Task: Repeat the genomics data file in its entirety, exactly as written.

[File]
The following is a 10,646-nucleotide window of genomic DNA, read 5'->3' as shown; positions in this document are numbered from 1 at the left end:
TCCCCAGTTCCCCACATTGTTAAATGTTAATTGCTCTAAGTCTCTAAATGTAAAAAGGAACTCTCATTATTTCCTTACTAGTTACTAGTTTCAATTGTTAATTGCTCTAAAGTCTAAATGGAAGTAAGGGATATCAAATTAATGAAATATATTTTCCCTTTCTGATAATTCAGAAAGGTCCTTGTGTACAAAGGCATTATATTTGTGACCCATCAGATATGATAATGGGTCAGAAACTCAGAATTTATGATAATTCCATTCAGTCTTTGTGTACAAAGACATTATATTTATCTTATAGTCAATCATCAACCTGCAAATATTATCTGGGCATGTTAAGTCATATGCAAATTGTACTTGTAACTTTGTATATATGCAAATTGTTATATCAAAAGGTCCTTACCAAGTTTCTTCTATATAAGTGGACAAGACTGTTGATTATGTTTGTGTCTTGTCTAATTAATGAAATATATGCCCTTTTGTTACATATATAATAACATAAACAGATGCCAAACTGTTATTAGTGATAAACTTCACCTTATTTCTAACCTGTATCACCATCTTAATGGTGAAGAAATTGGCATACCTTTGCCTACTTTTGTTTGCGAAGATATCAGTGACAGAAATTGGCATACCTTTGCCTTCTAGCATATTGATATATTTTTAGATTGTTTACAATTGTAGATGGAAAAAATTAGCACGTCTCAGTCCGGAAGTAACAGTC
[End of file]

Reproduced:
The following is a 10,646-nucleotide window of genomic DNA, read 5'->3' as shown; positions in this document are numbered from 1 at the left end:
TCCCCAGTTCCCCACATTGTTAAATGTTAATTGCTCTAAGTCTCTAAATGTAAAAAGGAACTCTCATTATTTCCTTACTAGTTACTAGTTTCAATTGTTAATTGCTCTAAAGTCTAAATGGAAGTAAGGGATATCAAATTAATGAAATATATTTTCCCTTTCTGATAATTCAGAAAGGTCCTTGTGTACAAAGGCATTATATTTGTGACCCATCAGATATGATAATGGGTCAGAAACTCAGAATTTATGATAATTCCATTCAGTCTTTGTGTACAAAGACATTATATTTATCTTATAGTCAATCATCAACCTGCAAATATTATCTGGGCATGTTAAGTCATATGCAAATTGTACTTGTAACTTTGTATATATGCAAATTGTTATATCAAAAGGTCCTTACCAAGTTTCTTCTATATAAGTGGACAAGACTGTTGATTATGTTTGTGTCTTGTCTAATTAATGAAATATATGCCCTTTTGTTACATATATAATAACATAAACAGATGCCAAACTGTTATTAGTGATAAACTTCACCTTATTTCTAACCTGTATCACCATCTTAATGGTGAAGAAATTGGCATACCTTTGCCTACTTTTGTTTGCGAAGATATCAGTGACAGAAATTGGCATACCTTTGCCTTCTAGCATATTGATATATTTTTAGATTGTTTACAATTGTAGATGGAAAAAATTAGCACGTCTCAGTCCGGAAGTAACAGTC